In the future, we will see that MFIs simply laid down the distribution channels, proving that the poor demanded financial services and that they could be reached affordably – that was the true innovation. And as mobile technology and other innovations bring down the cost of banking to the poor, the logical conclusion of the story, like it or not, will be the transformation or consolidation of MFIs into the traditional banks.  MFIs may survive as full-time distributors, selling loans and receivables between banks and borrowers, but the net effect will be the same, JP Morgan and co. trolling around the bottom of the pyramid.

The reason this scares people is that they think banks will profiteer off of the poor.  But one should remember that banks are heavily regulated with respect to the interest rates they can charge; the same cannot be said for all MFIs, especially non-profit ones.  If there is any reason that banks and MFIs can get away with charging exhorbitant interest rates, it is because the local usury laws permit it.

This is not a question of greed and profit margins.  It is a question of democracy, the will of the people and the rule of law.  It is about what interest rates we as a society are willing to accept.

At the end of the day, if we get the laws right, we will have expanded access to financial services to all corners of the globe, with regulated lending and the opportunity to save open to all.

And isn’t that what we truly want?  Because think about it: if the end of this story is not about savings, are we not just creating another generation of debt-addicted citizens?  Are we not just blowing up another lending bubble?

[The caveat of all this, of course, is financial literacy and how  well we educate ourselves on the responsible use of financial services.  This is not limited to the poor.  It should be a mandated part of high school curriculum for all]

Posted on April 14th 2010 in ideas, news

Non-profit Millionaires

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Did you hear that the CEO of the Boys and Girls Clubs of America made $1 million dollars in 2008?

A group of Republican senators, led by the Senate Finance Committee’s ranking member Sen. Chuck Grassley, R-Iowa, sent a letter…criticizing the non-profit organization’s use of tens of millions of dollars in federal funds that it receives every year.

[...] the letter specifically cited [CEO Roxanne] Spillett…for raking in $988,591 in total compensation in 2008, according to IRS filings.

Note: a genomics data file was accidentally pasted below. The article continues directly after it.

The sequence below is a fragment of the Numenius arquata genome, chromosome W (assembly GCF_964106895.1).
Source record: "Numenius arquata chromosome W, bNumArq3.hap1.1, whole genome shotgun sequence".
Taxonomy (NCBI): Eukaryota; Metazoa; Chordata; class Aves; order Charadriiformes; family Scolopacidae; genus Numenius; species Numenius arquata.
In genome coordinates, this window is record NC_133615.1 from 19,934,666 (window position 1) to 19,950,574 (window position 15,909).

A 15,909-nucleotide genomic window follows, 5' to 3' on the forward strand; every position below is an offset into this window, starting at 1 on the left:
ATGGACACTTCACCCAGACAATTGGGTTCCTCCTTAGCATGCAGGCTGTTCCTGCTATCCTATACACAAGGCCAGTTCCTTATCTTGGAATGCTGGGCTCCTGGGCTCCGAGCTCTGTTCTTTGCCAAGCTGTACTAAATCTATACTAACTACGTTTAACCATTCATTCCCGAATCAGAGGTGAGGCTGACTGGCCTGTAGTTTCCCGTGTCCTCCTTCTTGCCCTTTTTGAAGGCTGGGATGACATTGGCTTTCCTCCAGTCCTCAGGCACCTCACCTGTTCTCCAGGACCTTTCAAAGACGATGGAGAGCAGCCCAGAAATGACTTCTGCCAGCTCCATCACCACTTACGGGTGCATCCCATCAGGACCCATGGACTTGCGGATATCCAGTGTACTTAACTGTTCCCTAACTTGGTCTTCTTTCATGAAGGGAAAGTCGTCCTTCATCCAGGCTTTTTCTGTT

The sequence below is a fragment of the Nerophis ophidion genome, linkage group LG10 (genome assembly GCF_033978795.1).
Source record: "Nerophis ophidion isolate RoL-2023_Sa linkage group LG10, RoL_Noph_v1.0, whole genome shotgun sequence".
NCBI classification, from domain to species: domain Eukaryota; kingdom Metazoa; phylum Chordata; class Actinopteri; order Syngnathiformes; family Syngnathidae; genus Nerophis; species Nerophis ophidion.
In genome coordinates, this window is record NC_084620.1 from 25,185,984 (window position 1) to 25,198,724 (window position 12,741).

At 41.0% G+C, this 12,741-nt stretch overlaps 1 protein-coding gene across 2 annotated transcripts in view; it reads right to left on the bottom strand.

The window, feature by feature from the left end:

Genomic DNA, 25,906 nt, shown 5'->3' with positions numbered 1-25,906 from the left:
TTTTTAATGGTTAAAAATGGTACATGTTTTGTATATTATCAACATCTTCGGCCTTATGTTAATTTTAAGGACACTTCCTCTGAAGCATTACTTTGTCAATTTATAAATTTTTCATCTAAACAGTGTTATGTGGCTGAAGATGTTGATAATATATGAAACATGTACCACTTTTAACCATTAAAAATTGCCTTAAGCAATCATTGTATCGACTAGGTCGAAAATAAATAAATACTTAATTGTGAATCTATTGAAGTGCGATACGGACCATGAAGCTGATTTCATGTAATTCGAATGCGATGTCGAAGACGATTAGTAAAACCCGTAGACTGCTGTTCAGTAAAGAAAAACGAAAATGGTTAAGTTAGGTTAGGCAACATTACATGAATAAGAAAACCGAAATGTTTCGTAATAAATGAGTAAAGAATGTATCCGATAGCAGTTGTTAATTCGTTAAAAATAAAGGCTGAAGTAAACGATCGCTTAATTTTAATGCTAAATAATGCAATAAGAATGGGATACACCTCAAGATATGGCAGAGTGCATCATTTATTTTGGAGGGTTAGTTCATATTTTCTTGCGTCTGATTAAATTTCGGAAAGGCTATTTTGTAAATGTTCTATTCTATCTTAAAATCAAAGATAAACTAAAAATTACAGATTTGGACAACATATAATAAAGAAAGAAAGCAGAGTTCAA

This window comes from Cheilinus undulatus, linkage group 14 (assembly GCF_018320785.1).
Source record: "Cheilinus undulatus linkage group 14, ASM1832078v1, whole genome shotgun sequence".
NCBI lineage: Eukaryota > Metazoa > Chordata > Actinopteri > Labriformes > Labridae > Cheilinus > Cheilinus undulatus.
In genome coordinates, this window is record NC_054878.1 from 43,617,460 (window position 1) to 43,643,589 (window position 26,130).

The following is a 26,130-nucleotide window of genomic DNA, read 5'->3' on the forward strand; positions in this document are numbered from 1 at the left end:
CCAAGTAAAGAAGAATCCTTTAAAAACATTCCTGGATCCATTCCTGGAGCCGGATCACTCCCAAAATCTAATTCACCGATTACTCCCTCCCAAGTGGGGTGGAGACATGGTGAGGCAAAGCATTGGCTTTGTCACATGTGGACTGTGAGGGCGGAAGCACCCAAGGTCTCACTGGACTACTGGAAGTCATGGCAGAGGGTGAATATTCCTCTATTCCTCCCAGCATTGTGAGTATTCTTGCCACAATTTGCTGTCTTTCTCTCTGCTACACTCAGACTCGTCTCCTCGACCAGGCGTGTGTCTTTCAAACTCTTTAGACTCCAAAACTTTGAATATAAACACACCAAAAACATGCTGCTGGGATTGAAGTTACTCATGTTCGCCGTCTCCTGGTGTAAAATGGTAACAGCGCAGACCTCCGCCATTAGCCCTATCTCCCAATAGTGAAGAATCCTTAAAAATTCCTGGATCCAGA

That’s right.  A million dollars.  It seems pretty astounding that an organization dedicated to public service and opposed to distributing profits can get away with paying someone a million dollars, especially one that boasts on its website that its “efficient use of resources has won national recognition.”

I have to admit, I am empathetic to the idea of paying competitive salaries to non-profit executives.  The work is as hard, if not harder, than that of any other sector and you are forced to deal with its ambiguity of success.  With evidence-based funders and impact/efficiency critics (myself occasionally included)  questioning the difficult-to-measure outcomes of your efforts, it can seem pretty thankless.  Anyone not particularly keen on having their good intentions judged, or carrying any significant education debt, will undoubtedly consider if their efforts might be better compensated in the private sector.

And one should at least consider the scale of this organization.  BGCA operates over 4,000 clubs nationwide, with over 50,000 employees, and serves over 4 million kids each year.  Spillet is essentially paid $0.25 per kid – not a bad price to pay if she is able to successfully fulfill her mission: “To enable all young people, especially those who need us most, to reach their full potential as productive, caring, responsible citizens”

But a million dollars?

For argument’s sake, lets dig a little closer into the numbers:

[...] of Spillett’s total compensation, $360,774 was her base salary, which the organization said had not changed since 2006. She also received an “incentive based on performance” of $150,000 as well as benefits, expenses and contributions to deferred retirement plans totaling $477,817.

The numbers still seem shocking, but perhaps there is potential in “incentive based on performance.”  If folks in the non-profit world want to justify this kind of compensation, it seems to me the best way is to tie it to impact.